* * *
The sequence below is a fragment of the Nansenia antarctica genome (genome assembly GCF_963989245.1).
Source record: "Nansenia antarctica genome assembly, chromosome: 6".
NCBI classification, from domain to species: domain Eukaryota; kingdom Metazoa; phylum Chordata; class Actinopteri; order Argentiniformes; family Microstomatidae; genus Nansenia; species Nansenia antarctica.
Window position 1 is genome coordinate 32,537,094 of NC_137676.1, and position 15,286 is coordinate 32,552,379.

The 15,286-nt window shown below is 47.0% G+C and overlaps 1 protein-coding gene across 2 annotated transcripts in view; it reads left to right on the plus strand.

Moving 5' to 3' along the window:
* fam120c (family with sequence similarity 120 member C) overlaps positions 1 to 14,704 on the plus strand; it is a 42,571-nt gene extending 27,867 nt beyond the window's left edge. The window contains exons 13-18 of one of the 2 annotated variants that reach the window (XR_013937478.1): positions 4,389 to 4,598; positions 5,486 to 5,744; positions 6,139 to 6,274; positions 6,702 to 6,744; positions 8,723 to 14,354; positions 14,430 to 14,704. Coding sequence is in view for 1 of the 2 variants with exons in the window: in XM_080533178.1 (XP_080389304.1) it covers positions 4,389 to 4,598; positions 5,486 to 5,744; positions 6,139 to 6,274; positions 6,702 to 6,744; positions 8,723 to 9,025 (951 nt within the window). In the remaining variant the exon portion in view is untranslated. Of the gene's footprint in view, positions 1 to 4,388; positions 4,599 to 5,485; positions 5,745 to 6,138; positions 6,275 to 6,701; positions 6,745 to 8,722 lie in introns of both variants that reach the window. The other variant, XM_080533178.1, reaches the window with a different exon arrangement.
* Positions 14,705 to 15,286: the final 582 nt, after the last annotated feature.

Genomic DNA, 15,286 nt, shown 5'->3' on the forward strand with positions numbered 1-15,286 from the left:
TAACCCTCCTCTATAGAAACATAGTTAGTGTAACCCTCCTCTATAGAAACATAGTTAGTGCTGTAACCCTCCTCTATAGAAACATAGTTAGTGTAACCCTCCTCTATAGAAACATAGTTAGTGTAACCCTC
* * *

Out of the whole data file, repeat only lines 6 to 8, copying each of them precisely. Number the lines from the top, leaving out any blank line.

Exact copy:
Moving 5' to 3' along the window:
* fam120c (family with sequence similarity 120 member C) overlaps positions 1 to 14,704 on the plus strand; it is a 42,571-nt gene extending 27,867 nt beyond the window's left edge. The window contains exons 13-18 of one of the 2 annotated variants that reach the window (XR_013937478.1): positions 4,389 to 4,598; positions 5,486 to 5,744; positions 6,139 to 6,274; positions 6,702 to 6,744; positions 8,723 to 14,354; positions 14,430 to 14,704. Coding sequence is in view for 1 of the 2 variants with exons in the window: in XM_080533178.1 (XP_080389304.1) it covers positions 4,389 to 4,598; positions 5,486 to 5,744; positions 6,139 to 6,274; positions 6,702 to 6,744; positions 8,723 to 9,025 (951 nt within the window). In the remaining variant the exon portion in view is untranslated. Of the gene's footprint in view, positions 1 to 4,388; positions 4,599 to 5,485; positions 5,745 to 6,138; positions 6,275 to 6,701; positions 6,745 to 8,722 lie in introns of both variants that reach the window. The other variant, XM_080533178.1, reaches the window with a different exon arrangement.
* Positions 14,705 to 15,286: the final 582 nt, after the last annotated feature.